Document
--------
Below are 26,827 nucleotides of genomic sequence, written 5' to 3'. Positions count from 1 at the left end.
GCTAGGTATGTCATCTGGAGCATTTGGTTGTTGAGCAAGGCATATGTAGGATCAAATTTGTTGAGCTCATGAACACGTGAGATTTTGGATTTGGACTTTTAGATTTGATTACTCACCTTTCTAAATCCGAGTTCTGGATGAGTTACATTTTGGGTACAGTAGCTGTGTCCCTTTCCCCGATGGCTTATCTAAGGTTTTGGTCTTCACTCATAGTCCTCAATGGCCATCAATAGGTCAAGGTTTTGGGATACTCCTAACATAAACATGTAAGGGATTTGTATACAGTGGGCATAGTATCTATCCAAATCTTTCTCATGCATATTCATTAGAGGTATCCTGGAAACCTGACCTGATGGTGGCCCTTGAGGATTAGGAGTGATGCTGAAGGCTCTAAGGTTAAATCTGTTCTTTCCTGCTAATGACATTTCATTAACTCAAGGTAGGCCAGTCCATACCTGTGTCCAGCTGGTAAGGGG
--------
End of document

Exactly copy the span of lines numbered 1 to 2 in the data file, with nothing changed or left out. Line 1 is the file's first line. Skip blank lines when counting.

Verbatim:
Below are 26,827 nucleotides of genomic sequence, written 5' to 3'. Positions count from 1 at the left end.
GCTAGGTATGTCATCTGGAGCATTTGGTTGTTGAGCAAGGCATATGTAGGATCAAATTTGTTGAGCTCATGAACACGTGAGATTTTGGATTTGGACTTTTAGATTTGATTACTCACCTTTCTAAATCCGAGTTCTGGATGAGTTACATTTTGGGTACAGTAGCTGTGTCCCTTTCCCCGATGGCTTATCTAAGGTTTTGGTCTTCACTCATAGTCCTCAATGGCCATCAATAGGTCAAGGTTTTGGGATACTCCTAACATAAACATGTAAGGGATTTGTATACAGTGGGCATAGTATCTATCCAAATCTTTCTCATGCATATTCATTAGAGGTATCCTGGAAACCTGACCTGATGGTGGCCCTTGAGGATTAGGAGTGATGCTGAAGGCTCTAAGGTTAAATCTGTTCTTTCCTGCTAATGACATTTCATTAACTCAAGGTAGGCCAGTCCATACCTGTGTCCAGCTGGTAAGGGG